Students at the No. 11 Middle School in Hangzhou, China, may want to think twice before dozing off or getting distracted in class as a new facial recognition system will be scanning their faces every 30 seconds to make sure they are paying attention.

Called a “smart classroom behavior management system”, the new monitoring solution recently installed at Hangzhou’s No. 11 Middle School is made up of three high-tech cameras positioned above the blackboard that constantly feed information to an AI-powered software that analyzes the students’ facial expressions and general behavior and assesses whether they are enjoying lessons or if their minds are wandering.

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BloxVox – A Bane-Like Mask That Muffles Speech for Private Phone Calls

Having to take a private call in a crowded workplace can be pretty awkward, but thanks to BolxVox, a special mask-like device that muffles speech, you can now talk as loud as you want without worrying about others hearing your conversation.

BloxVox is the brainchild of Greg Umhoefer, a financial technology expert who dedicated the last few years of his life to solving his “favorite” office problem – phone call privacy. Having worked in offices all over the world, Umhoefer constantly experienced this problem first-hand. Whenever he had to make or take a private phone call, he had to get up from his desk, find a quiet place, and often take his laptop and other peripherals with him. He describes the situation as inefficient and “frankly ridiculous”, so after researching the issue and learning that it was common in offices around the globe, he decided to find a practical solution.

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High-Tech Movie Has Five Different Endings, Depending on Who Is Watching It

The Angry River is a short interactive film that uses eye-tracking technology and artificial intelligence to gauge who the viewer looks at and where their eyes linger most on screen. The film then edits itself into one of five possible storylines, to suit the viewer’s interest.

The Angry River is basically a film with the interactivity of a multiple-ending video game, only instead of using a controller or a keyboard to make choices that impact the storyline, you do it with your eyes instead. Armen Perian, the filmmaker behind this groundbreaking project says that he was inspired by something one of the members of his editing team said three years ago. It sounded crazy at the time, but a seed was planted in Perian’s head, and with the advancement in artificial intelligence, that crazy idea became reality.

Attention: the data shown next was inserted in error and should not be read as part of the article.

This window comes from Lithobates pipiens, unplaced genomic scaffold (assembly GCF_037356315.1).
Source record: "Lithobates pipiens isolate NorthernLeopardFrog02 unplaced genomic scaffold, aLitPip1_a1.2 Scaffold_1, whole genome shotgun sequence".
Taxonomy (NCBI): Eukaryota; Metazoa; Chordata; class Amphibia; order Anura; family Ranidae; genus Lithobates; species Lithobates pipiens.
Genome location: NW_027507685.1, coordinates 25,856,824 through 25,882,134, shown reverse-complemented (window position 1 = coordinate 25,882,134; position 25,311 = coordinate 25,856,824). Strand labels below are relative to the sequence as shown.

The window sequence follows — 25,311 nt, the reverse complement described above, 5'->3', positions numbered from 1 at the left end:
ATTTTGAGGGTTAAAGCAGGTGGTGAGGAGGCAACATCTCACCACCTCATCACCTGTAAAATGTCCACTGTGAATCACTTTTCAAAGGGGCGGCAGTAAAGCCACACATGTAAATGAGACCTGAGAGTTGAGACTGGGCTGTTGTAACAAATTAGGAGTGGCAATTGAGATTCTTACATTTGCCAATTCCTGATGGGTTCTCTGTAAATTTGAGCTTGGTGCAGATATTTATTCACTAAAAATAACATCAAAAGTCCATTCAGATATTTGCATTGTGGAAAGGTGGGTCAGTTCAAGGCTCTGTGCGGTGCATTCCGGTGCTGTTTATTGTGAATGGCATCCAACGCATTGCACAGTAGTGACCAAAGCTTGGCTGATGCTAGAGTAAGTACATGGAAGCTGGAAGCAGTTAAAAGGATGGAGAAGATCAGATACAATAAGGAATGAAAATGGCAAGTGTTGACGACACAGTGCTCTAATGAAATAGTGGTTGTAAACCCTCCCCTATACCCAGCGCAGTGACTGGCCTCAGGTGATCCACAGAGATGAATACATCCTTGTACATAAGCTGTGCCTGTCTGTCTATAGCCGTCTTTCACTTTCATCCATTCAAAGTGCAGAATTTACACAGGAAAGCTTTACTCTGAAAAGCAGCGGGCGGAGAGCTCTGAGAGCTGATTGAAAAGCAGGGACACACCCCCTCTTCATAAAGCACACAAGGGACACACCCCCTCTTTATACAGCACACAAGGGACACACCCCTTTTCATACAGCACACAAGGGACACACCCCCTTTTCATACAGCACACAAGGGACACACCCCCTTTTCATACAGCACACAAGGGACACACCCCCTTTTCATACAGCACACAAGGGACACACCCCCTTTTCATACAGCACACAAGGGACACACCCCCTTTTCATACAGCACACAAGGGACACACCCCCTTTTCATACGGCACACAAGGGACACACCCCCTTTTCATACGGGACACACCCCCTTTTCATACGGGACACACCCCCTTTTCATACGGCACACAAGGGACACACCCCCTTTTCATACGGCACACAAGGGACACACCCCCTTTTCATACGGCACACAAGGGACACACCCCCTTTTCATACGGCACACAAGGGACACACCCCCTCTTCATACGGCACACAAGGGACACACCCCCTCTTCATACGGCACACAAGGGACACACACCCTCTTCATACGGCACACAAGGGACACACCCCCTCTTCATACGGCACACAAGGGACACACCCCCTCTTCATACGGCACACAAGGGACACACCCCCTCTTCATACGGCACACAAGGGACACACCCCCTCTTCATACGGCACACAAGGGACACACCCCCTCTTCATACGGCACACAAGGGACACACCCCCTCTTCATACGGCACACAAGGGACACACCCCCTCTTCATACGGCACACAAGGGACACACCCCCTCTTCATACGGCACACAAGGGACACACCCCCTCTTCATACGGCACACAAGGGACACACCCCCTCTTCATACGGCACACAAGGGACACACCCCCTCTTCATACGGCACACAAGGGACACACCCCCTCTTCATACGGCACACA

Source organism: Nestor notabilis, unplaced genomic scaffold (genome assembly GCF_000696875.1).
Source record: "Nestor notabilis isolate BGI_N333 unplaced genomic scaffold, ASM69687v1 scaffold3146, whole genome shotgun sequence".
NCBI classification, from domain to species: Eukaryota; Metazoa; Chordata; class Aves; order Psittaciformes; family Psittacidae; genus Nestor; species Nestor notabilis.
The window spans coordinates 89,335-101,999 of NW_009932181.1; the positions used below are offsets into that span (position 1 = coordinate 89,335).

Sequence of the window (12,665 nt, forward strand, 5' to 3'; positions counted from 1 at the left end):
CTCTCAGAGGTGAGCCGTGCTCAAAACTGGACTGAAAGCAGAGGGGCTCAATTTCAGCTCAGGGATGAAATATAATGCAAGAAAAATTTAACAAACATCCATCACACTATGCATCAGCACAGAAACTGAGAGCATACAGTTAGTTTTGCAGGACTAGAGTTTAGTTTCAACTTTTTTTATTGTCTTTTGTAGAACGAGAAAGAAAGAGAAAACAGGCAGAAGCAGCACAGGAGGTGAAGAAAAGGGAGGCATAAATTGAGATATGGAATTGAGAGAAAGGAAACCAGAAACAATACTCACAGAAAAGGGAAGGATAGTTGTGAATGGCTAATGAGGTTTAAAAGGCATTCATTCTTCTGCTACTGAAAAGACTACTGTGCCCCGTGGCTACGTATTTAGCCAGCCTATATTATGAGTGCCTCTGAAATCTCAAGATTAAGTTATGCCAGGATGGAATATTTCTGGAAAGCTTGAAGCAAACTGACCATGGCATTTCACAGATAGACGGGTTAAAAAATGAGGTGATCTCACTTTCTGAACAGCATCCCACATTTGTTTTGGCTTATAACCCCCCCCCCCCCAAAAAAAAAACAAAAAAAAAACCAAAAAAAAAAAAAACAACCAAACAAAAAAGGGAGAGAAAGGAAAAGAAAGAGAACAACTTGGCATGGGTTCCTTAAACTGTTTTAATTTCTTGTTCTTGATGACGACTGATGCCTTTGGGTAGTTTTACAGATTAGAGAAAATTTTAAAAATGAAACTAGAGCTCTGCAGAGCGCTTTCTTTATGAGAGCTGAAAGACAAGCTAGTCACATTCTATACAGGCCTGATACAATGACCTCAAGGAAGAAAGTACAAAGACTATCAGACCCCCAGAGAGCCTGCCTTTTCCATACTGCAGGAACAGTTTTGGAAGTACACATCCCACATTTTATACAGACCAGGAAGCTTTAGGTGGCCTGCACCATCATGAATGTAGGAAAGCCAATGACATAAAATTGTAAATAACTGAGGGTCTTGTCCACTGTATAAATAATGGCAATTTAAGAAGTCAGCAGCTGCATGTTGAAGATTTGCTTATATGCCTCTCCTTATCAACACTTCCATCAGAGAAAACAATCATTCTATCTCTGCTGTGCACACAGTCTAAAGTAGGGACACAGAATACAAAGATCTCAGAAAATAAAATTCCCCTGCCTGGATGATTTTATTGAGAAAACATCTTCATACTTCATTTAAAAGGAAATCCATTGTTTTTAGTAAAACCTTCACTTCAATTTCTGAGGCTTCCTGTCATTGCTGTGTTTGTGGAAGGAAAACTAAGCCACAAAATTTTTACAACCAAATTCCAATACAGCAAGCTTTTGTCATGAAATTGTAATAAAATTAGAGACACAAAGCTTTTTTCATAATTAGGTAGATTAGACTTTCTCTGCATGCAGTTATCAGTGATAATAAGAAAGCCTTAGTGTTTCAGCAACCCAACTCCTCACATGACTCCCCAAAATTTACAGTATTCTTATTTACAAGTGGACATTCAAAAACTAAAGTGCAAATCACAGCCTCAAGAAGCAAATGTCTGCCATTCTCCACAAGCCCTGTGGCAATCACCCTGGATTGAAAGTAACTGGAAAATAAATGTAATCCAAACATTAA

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Chinese Companies Equip Workers with Brainwave Reading Helmets to Increase Productivity

It sounds like something out of a Black Mirror episode, but according to recent news reports, Chinese companies are using special helmets to monitor workers’ brain activity in order to reduce stress, manipulate break times with the ultimate goal of increasing productivity.

The South China Morning Post recently reported employee brainwave monitoring in China is used on an unprecedented scale. Sensors concealed in work helmets and lightweight hats constantly monitor and collect workers’ brain activity, which is then fed into computers that use artificial intelligence algorithms that detect “emotional spikes such as depression, anxiety or rage”. This data is then used by management to adjust the work schedule and pace of production or to change working conditions in order to increase productivity.

Hangzhou-based State Grid Zhejiang Electric Power  is one of the many companies relying on employee brainwave monitoring, and according to Cheng Jingzhou, the official in charge of the “emotional surveillance program”, it has definitely paid off. The company’s 40,000 employees manage the power supply and distribution network to homes and businesses in Hangzhou province, and this program has allowed them to that to a higher standard.

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Japanese Engineer Builds 28-Foot-Tall Functional Gundam Mecha Robot

As a child growing up in Japan, engineer Masaaki Nagumo always dreamed of climbing into his very own Mobile Suit Gundam mecha. As an adult, he finally made that dream a reality.

Nagumo created the 28-foot-tall, 7-tonne-heavy LW-Mononofu robot as a project for his employer, industrial machinery maker Sakakibara Kikai, in Japan’s Gunma Prefecture. The metal colossus took six years to finish, and is probably the world’s largest anime-inspired robot that you can actually ride in and control. It can move its arms and fingers, turn its upper body, and walk forward and backward at a snail-like speed of 1km/hour. As any respectable mecha, it also has a weapon – a metal gun that fires sponge balls at a speed of 87 mph.